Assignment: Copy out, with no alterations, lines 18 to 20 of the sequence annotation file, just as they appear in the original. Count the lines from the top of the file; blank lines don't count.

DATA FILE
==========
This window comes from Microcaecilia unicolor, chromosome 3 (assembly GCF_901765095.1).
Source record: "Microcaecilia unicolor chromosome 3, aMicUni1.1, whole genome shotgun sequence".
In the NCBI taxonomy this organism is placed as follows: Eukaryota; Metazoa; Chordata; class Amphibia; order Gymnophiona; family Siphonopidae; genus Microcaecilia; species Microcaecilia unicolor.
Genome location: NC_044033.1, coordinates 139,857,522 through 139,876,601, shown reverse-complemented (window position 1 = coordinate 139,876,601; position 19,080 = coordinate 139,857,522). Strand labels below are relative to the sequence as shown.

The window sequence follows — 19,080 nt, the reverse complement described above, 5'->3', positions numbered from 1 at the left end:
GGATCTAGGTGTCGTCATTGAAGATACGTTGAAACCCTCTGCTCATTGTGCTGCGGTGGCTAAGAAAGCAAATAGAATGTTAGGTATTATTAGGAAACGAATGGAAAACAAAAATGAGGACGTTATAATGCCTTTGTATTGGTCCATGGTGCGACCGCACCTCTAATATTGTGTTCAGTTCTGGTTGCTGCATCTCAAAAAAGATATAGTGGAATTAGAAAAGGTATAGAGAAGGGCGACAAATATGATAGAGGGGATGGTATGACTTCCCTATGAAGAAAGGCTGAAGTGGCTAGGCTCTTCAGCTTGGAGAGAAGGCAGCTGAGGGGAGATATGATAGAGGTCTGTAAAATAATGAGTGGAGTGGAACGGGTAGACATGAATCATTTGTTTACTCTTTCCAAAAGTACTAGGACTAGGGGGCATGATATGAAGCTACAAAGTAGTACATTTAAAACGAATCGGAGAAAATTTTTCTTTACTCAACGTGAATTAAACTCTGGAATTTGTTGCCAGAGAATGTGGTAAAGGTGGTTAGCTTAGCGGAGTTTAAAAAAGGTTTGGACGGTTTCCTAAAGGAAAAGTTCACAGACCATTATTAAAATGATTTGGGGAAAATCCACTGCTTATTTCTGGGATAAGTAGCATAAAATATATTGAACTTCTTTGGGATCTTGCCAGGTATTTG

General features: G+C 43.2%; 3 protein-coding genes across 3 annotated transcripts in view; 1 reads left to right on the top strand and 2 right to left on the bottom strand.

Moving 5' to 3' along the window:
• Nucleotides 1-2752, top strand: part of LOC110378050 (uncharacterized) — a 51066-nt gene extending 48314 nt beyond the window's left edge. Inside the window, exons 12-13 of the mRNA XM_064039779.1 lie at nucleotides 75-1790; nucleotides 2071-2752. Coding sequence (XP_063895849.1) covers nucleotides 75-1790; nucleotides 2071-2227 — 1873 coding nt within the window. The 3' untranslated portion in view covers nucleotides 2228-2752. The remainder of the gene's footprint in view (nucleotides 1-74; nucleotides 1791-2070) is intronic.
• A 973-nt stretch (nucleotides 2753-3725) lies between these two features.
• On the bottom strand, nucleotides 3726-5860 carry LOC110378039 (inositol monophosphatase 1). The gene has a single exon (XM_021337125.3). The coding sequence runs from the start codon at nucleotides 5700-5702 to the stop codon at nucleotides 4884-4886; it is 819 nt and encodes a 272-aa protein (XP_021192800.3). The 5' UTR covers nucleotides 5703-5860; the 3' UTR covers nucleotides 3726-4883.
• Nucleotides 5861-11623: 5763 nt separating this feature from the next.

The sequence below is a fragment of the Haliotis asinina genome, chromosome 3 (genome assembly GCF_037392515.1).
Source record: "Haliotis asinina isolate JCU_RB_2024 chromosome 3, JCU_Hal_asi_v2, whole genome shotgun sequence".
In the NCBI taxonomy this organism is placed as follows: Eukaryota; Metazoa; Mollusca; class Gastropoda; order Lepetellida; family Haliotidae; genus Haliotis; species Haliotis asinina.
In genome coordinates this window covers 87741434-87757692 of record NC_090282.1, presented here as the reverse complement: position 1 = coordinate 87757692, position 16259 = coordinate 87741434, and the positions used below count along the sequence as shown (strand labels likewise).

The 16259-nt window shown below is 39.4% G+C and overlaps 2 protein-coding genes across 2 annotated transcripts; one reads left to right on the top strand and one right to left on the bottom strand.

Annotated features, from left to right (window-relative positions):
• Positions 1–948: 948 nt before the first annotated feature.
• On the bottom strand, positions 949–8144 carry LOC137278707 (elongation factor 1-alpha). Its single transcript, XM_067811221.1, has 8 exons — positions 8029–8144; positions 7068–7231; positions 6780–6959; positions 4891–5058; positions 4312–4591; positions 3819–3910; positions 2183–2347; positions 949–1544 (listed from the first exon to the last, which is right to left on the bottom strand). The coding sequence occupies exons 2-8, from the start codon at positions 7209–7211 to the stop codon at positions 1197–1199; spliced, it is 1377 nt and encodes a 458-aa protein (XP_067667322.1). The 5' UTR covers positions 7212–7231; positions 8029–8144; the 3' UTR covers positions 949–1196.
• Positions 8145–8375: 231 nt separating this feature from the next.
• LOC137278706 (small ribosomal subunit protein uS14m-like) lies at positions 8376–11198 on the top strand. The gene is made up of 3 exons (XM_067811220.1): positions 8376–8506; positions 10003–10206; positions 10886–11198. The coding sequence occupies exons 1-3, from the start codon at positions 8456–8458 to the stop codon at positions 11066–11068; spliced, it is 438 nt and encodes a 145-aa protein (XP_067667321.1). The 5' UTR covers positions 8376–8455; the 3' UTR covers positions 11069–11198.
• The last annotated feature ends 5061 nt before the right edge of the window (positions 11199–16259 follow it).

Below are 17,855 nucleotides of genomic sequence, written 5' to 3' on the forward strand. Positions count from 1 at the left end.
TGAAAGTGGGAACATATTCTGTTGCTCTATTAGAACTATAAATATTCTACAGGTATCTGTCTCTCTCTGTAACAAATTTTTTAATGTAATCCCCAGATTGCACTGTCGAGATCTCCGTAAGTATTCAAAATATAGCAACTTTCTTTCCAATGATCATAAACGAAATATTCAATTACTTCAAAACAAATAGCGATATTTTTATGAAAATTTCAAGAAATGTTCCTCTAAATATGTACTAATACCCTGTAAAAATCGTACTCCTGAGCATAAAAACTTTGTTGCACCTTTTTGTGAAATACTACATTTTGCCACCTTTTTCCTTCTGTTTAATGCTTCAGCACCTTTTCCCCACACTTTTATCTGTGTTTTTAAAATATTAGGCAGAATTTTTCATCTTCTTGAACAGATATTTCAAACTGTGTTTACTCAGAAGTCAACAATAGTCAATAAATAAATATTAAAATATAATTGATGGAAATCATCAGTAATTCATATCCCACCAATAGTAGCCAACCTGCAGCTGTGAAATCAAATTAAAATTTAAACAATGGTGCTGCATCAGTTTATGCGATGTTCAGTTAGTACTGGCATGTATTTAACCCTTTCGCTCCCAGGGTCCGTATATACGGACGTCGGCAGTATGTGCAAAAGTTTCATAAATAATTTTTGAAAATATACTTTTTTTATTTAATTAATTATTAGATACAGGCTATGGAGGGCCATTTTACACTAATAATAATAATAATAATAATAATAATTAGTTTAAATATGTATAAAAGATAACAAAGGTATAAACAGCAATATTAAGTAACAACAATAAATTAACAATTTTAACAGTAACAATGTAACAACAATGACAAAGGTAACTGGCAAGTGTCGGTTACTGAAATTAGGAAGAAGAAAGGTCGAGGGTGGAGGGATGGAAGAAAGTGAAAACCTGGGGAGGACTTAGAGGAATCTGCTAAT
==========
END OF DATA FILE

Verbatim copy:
Annotated features, from left to right (window-relative positions):
• Positions 1–948: 948 nt before the first annotated feature.
• On the bottom strand, positions 949–8144 carry LOC137278707 (elongation factor 1-alpha). Its single transcript, XM_067811221.1, has 8 exons — positions 8029–8144; positions 7068–7231; positions 6780–6959; positions 4891–5058; positions 4312–4591; positions 3819–3910; positions 2183–2347; positions 949–1544 (listed from the first exon to the last, which is right to left on the bottom strand). The coding sequence occupies exons 2-8, from the start codon at positions 7209–7211 to the stop codon at positions 1197–1199; spliced, it is 1377 nt and encodes a 458-aa protein (XP_067667322.1). The 5' UTR covers positions 7212–7231; positions 8029–8144; the 3' UTR covers positions 949–1196.